Once again, I had the pleasure of listening to Chris Heeter of The Wild Institute speak, however this time it was at the ITA Fall Collaborative in San Diego and the message was slightly different.
Chris still spoke about the importance and courage of bringing all of who you are to all of what you do every day. She shared familiar stories about the lessons she has learned from her sled dogs: everybody has gifts, one’s motivation and needs change over time, the importance of body language, etc.
But she also added one additional, and extremely important, lesson that she recently learned since I last heard her speak in August of 2017…The Importance of Retreating to Your Dog House.
For many of us when we think of a “dog house” one of the following images comes to mind:
- The place that your significant other is deemed when he/she has done wrong.
- A small, wooden home that is made for you furry friend, so he/she can have his own place to retreat to outside when the weather isn’t ideal or he needs some time alone.
Ironically, both scenarios have a similar message…Everyone needs a place to retreat to when they need a moment to regroup.
For many dog owners, such as myself, we don’t own an actual dog house, so our dogs probably retreat to either the comfort of their bed or crate. Regardless, the reasoning and concept are the same – our dog needs a time out. Whether it’s because the kids are too loud, he’s not fond of the current company or he’s just tired, your dog actively decides to go to his happy place and leave the rest of us until he is ready to once again join in, more times than not, with his tail wagging and ready to play.
Humans, on the other hand, have a tendency not to retreat to our happy place when we have had enough. Instead, we convince ourselves that we can just push through and continue to work through the situation. When continuing to work through, several things happen: our actual productivity is reduced, we make more careless errors, our patience dwindles and we often let our frustration out to the wrong person at the wrong time. At the end of the day, we are definitely not ready to re-join our group with our proverbial tales wagging and ready to play.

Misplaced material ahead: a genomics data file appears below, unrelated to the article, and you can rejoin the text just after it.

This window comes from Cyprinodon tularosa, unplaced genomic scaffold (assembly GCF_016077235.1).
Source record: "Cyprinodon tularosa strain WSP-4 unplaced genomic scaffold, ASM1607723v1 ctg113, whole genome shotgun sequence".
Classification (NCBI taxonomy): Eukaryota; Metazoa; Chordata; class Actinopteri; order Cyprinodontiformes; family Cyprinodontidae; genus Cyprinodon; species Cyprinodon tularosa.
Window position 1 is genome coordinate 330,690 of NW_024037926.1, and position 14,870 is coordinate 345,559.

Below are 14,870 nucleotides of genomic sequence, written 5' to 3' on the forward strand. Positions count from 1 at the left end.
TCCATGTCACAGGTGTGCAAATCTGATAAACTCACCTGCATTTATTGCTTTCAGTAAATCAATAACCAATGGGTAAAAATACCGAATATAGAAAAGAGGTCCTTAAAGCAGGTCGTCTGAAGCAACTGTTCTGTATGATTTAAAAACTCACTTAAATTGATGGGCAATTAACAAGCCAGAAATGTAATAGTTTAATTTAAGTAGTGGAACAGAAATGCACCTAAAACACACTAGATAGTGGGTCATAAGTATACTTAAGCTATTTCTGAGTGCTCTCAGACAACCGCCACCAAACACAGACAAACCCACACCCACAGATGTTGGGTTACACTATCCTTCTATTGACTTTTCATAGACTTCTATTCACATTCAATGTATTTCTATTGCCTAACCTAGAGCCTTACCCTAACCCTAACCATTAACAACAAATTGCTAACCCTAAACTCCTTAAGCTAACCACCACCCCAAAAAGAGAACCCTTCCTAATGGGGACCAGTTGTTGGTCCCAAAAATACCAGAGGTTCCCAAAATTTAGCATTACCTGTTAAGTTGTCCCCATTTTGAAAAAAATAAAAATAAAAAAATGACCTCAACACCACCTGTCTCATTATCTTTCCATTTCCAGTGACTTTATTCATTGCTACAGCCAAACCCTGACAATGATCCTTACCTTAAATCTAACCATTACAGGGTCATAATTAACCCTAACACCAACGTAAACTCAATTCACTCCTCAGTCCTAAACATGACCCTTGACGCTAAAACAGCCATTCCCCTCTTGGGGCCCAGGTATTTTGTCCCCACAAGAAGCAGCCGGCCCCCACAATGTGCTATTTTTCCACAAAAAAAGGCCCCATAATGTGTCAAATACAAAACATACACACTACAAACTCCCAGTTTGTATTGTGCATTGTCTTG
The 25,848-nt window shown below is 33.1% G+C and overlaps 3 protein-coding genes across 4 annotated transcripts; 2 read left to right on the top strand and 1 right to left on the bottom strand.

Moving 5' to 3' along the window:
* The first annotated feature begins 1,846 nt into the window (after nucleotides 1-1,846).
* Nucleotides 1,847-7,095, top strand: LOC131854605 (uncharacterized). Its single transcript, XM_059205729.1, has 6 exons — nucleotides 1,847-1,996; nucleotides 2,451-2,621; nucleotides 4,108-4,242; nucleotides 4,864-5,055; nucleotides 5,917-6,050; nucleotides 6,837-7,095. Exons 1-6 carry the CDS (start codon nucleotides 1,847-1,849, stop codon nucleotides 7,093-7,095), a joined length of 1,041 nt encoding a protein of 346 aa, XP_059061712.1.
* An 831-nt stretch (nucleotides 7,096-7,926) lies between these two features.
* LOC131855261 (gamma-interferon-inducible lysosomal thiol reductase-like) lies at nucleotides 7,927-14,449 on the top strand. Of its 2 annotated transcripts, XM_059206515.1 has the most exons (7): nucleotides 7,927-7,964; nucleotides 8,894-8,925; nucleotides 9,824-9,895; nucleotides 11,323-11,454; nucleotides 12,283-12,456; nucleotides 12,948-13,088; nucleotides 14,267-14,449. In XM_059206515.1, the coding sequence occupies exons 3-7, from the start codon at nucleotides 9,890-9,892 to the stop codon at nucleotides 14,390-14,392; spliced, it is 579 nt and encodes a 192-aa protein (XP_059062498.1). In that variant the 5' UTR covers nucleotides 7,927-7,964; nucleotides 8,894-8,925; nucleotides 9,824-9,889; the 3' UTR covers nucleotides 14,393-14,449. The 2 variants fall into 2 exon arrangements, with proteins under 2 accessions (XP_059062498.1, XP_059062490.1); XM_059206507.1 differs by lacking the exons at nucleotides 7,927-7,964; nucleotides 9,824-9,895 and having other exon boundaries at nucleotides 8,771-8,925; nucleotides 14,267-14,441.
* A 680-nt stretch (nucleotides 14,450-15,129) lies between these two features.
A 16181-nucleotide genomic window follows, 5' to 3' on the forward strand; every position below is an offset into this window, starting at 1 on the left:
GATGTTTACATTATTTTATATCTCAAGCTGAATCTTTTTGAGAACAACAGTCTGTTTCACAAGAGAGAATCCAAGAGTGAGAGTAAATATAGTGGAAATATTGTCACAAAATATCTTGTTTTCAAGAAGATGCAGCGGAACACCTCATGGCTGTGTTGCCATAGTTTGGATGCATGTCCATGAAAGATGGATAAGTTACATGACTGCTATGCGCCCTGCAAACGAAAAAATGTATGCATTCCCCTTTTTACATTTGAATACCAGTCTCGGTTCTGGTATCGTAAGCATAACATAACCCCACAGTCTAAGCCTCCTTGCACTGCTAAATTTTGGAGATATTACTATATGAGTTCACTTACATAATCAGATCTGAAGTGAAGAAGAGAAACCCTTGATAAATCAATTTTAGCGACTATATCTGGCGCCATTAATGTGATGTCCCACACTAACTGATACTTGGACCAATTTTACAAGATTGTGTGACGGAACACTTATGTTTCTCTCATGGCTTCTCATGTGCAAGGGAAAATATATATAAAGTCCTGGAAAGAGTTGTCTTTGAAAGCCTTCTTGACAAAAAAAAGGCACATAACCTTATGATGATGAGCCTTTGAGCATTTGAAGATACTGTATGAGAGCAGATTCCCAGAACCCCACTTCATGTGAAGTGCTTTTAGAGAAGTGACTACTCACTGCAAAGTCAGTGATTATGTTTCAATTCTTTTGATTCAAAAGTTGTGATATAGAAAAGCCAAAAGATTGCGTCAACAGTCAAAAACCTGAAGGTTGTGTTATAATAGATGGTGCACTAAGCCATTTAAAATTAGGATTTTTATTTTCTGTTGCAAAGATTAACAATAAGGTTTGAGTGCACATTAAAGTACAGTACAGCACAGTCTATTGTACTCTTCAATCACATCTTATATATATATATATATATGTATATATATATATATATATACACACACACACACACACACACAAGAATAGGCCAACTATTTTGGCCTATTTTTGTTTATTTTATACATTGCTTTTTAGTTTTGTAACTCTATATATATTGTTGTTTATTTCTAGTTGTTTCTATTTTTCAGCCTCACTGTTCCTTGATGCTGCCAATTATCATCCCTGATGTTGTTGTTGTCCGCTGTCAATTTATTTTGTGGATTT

So why do we continue to push and push and push, when we know the best thing for us would be to take a quick mental break? Pick a reason:
- The culture at my company is 24/7.
- I’m worried that if I take a break I will lose focus and be further behind.
- What if someone sees me taking a break?
- I don’t have the time to take a break!
- I’m scared to look like I’m not working.
Regardless of your reason, studies have shown that no one is ever productive for 4 hours in a row! And more times than not, no one is standing in your way of taking a break but you.
So the next time you feel a bit overwhelmed at work or you realize you’ve been on the phone since 9 am and all you’ve put into your body has been coffee, take a cue from our furry friends, and please do any of the following:
- Take a walk around the block and get some fresh air.
- Hang up the phone, turn off your computer screen, turn your cell phone face down, sit in your chair, close your eyes and take 10 deep breaths.
- Close your office door, pick one song from your favorite playlist and listen to the entire song – feel free to even dance around if the mood strikes you.
- If you are in a cubicle or open office setting, grab your headphones, pick one song from your favorite playlist and listen to the entire song – and still feel free to dance around of the mood strikes you!
- Pick anything that makes you happy (for me that would be the beach on any given day), close your eyes and think about it for 2-5 minutes, envisioning yourself there.
- Speckle within your daily calendar, 5 minute blocks of time where you can stop, assess how your day is going and redirect as needed.
Trust me, I understand that we are all busy and trying to perpetually spin many plates, however sometimes the best way to speed up is to take a few moments to slow down.